Red Jungle Fowl, Gallus gallus, run wild on most of the main islands of Hawaii, where they frequently cross-breed with domestic fowl. Jungle Fowl may be the progenitors of modern domesticated chickens. They probably originated in Southeast Asia about 8,000 years ago. The Polynesian colonists brought them to the Hawaiian Islands, along with other domesticated livestock and plants (referred to as “canoe species”), on their large sea-going canoes. Over the years, enough junglefowl escaped and went feral to form a large population on all of the major islands. One popular theory that’s gained street creds locally is that many of the feral birds are the escaped offspring of the hundreds of fighting cocks bred for the ring. Though outlawed in Hawaii, cock fighting is still popular as an underground sport. The presence of so many illegal “backyard” breeders inadvertently loosing track of the offspring may account for the recent spike in the feral birds’ population.

Rooster at kokee park HQ

Rooster standing guard duty at Kokee Park headquarters, Kaua’i.
(To view a larger version, click on the image.)

The Red Jungle Fowl belongs to the class Aves, order Galliformes, suborder Phasiani and family Phasianidae, which includes pheasants and partridges. It is indigenous (native) to Southwest Yunnan Province (China), Myanmar (AKA Burma), Thailand, the Malay Peninsula, Singapore, northern Sumatra, the north-western region of the Himalayas and northern India. Subsequently it was introduced to Africa, Australia, the Marshall Islands, Micronesia, the  Northern Mariana Islands, and the Palau Group, as well as Hawaii, where the birds flourish and breed in large numbers due to the absence of any of their natural predators.

In general, the male bird’s plumage is gold, red, brown, dark maroon, orange, metallic green and gray. Two characteristic white patches shaped like ears appear on either side of the head. These “ear patches”, as well as the greyish skin of their bare legs and feet, distinguish Red Jungle Fowl from other chickens. The male birds can measure up to 70 cm in length. Both sexes have a total of 14 tail feathers, but the rooster’s tail can grow to almost 28 cm in length. Additionally, the female bird tends to be leaner and more compact than her tame barnyard counterparts.Normally, the Red Jungle Fowl is herbivorous and insectivorous: they favor wild and domesticated seeds of any kind they encounter while foraging, while beetles and other earthbound insects fill out their menu.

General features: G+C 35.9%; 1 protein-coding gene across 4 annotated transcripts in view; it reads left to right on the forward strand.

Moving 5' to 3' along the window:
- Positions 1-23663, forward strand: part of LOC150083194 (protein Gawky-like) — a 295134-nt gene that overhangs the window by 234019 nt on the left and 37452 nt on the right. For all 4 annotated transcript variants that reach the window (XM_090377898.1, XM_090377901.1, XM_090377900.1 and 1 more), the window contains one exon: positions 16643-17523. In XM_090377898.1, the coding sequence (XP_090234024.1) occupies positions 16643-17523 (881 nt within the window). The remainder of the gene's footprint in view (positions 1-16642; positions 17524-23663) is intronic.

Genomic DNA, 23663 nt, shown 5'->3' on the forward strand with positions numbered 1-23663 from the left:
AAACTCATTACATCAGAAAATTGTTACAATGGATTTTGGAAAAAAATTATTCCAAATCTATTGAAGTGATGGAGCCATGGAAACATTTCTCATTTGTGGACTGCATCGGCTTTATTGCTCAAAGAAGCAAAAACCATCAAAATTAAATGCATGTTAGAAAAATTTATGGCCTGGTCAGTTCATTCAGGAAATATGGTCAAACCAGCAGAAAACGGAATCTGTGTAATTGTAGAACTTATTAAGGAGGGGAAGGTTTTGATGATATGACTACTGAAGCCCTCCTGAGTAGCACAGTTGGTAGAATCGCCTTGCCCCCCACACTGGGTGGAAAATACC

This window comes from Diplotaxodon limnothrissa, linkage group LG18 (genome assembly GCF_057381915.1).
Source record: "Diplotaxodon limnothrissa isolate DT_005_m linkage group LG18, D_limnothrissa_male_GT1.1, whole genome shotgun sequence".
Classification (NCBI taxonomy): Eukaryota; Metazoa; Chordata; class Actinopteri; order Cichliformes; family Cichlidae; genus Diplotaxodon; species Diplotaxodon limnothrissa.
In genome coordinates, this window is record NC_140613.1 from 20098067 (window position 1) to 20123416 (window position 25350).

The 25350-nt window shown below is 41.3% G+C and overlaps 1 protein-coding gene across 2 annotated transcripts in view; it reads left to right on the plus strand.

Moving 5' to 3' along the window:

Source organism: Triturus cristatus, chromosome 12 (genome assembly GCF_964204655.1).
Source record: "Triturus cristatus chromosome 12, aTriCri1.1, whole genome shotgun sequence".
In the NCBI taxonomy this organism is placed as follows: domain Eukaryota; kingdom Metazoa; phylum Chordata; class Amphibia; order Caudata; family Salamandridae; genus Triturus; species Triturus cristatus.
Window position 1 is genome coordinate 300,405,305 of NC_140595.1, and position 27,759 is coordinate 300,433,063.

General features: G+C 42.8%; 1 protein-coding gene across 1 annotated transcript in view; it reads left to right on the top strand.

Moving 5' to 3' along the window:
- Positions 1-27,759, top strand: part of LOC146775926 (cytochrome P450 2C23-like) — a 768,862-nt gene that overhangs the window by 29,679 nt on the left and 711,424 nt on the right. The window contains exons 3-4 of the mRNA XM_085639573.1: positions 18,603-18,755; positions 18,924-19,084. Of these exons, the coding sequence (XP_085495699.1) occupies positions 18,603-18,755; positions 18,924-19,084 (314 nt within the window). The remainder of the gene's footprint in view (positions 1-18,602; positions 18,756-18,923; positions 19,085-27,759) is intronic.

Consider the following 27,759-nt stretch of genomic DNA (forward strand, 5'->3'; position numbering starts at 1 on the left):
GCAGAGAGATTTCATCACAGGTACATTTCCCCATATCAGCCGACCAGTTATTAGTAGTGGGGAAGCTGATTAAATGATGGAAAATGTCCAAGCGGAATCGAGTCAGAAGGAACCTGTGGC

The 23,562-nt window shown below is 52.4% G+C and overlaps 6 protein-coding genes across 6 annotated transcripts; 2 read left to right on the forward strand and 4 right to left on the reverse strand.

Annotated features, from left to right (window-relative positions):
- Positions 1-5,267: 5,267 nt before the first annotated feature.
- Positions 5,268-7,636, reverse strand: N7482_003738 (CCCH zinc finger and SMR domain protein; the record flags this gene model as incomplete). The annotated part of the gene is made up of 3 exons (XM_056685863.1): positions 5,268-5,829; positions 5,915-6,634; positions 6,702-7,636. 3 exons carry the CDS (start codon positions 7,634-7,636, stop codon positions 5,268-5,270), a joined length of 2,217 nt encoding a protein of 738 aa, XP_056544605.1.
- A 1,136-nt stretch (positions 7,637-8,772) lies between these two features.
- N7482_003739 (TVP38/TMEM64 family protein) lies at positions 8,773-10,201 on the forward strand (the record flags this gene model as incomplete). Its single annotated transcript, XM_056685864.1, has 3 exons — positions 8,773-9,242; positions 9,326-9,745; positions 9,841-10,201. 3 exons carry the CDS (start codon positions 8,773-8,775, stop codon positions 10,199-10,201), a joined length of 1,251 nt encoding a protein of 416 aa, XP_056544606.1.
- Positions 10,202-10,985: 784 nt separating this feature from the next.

Hen and rooster greeting visitors to Kokee Park headquarters, Kaua'i.

Hen & rooster greeting visitors to Kokee Park headquarters, Kaua’i.
(To view a larger version, click on the image.)

Fertile eggs take about 20 days to gestate and hatch. Chicks are fully feathered by the fourth or fifth week, and are sexually mature by their fifth month (female birds mature a bit later than males). In the wild, Gallus gallus can live for as long as ten years, under ideal conditions.
Rooster and chick - Kihei

Rooster and chick, E. Lipoa Road, Kihei, Maui.
(To view a larger version, click on the image.)

During their mating season, which is usually Spring and Summer (though the Hawaiian birds seem to be “at it” all year long), the male birds announce their presence with the familiar “cock-a-doodle-doo” call. This serves both to attract potential mates and to make other male birds in the area aware of the risk of fighting a breeding competitor. Unlike the myth of the “cock crowing at dawn”, the roosters in my immediate neighborhood start crowing at about 3 or 4 AM and don’t put a sock in it until well after sunrise, usually 8 or 9 AM. I sleep like the dead, and so am not bothered in the least by the morning symphony of 10 or more birds crowing their defiance at one another. However, some of my immediate neighbors are not similarly blessed with the gifts of nocturnal oblivion and tolerance toward poultry, and so have resorted to setting live-traps in strategic locations. Trapped birds are then removed to the outskirts of town or the nearest golf course to live out their lives disturbing someone else’s peace (and putting).